Breast to Bottle: Tips for a Smooth Transition
You can make it easier for your breast-fed baby to accept a bottle—here’s how.
Even if your baby is breast-feeding now, at some point you may want to transition to or supplement with a bottle. The change from one feeding method to the other may not come automatically. A human nipple and a manufactured one smell and feel different, for one thing. And a slightly different type of sucking is needed. Most of all, it’s altogether different from what he’s grown used to.
The good news: These tips can help the process go more smoothly.
Pick a receptive time.
Try introducing a bottle an hour or so after a feeding, before your baby is frantically hungry for the next feeding. He may be better able to focus on the bottle and more willing to giving it a try. It’s best not to start a bottle during the first or last feedings of the day, because babies tend to be most attached to these feedings.
Find the right equipment.
There’s a huge array of bottles and nipples available. You may need to experiment a bit to find which ones work well for your baby. There’s no “right” or “best” nipple shape. Make sure its hole isn’t too big, as this can cause your baby to gag and sputter. If it’s too small, on the other hand, he’ll have to work too hard to draw out the liquid.
Try a different messenger.
Your baby may be more open to a bottle offered by someone who isn’t you and doesn’t smell like you (or your breast milk): your partner, Grandma, a caregiver. Try keeping out of your baby’s sight while this happens.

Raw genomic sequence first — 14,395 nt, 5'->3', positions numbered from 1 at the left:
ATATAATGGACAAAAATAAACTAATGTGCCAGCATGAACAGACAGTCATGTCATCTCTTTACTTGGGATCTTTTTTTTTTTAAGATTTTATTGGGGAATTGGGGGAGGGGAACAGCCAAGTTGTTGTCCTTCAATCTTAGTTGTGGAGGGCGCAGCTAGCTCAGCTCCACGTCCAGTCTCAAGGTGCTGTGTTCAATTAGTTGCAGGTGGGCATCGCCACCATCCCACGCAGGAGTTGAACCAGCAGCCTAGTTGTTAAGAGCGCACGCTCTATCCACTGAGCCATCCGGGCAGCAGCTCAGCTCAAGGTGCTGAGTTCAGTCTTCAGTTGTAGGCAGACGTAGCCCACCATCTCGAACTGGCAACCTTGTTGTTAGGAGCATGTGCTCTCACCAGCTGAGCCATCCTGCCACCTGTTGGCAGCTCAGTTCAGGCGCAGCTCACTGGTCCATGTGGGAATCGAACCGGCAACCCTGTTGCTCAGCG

Encourage with a sample.
If you’re pumping milk into a bottle, try putting a little of it on your baby’s lips so he can see it’s the same substance. Some Moms start by pumping breast milk to deliver via a bottle, or even mix breast milk and formula together in the bottle, thus helping the baby adjust to this new method before changing over to formula.
Look for hints of frustration.
Is a session with the bottle not going well? It’s OK to stop before the frustration point. You baby may get madder and madder and refuse to eat—and learn to associate this new feeding approach with bad feelings. It’s better to try again later.
Watch your baby.
As he drinks from a bottle, give your baby the opportunity to pause and restart, just as you did with breast-feeding. That will help him realize that the two feeding processes are similar. Watch for signs that he’s had enough (such as turning away), since you won’t be able to tell from the feel of your breast.
Feel the love.
One way that bottle-feeding and breast-feeding are alike is that both provide an opportunity to snuggle and relax. Feed your baby just as you did from your breast—with lots of skin and eye contact and affection.